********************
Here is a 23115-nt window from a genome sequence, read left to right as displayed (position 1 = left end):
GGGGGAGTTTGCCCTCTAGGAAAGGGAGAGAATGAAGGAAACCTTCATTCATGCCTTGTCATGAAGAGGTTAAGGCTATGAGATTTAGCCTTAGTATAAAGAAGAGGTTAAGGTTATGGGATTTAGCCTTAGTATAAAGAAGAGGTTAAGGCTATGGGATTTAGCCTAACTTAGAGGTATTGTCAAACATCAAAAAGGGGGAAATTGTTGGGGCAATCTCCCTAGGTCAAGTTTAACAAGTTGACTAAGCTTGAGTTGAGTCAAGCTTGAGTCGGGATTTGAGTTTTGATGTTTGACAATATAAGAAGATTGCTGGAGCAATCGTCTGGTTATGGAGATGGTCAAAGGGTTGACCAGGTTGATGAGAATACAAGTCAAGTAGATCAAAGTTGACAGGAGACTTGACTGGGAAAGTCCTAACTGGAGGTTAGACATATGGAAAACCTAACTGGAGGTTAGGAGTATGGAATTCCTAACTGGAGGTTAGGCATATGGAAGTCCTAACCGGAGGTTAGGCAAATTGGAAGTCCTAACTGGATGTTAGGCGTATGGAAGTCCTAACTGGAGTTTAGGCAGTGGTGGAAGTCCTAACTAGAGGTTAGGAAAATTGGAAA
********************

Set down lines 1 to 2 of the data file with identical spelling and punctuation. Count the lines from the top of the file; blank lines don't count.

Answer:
Here is a 23115-nt window from a genome sequence, read left to right as displayed (position 1 = left end):
GGGGGAGTTTGCCCTCTAGGAAAGGGAGAGAATGAAGGAAACCTTCATTCATGCCTTGTCATGAAGAGGTTAAGGCTATGAGATTTAGCCTTAGTATAAAGAAGAGGTTAAGGTTATGGGATTTAGCCTTAGTATAAAGAAGAGGTTAAGGCTATGGGATTTAGCCTAACTTAGAGGTATTGTCAAACATCAAAAAGGGGGAAATTGTTGGGGCAATCTCCCTAGGTCAAGTTTAACAAGTTGACTAAGCTTGAGTTGAGTCAAGCTTGAGTCGGGATTTGAGTTTTGATGTTTGACAATATAAGAAGATTGCTGGAGCAATCGTCTGGTTATGGAGATGGTCAAAGGGTTGACCAGGTTGATGAGAATACAAGTCAAGTAGATCAAAGTTGACAGGAGACTTGACTGGGAAAGTCCTAACTGGAGGTTAGACATATGGAAAACCTAACTGGAGGTTAGGAGTATGGAATTCCTAACTGGAGGTTAGGCATATGGAAGTCCTAACCGGAGGTTAGGCAAATTGGAAGTCCTAACTGGATGTTAGGCGTATGGAAGTCCTAACTGGAGTTTAGGCAGTGGTGGAAGTCCTAACTAGAGGTTAGGAAAATTGGAAA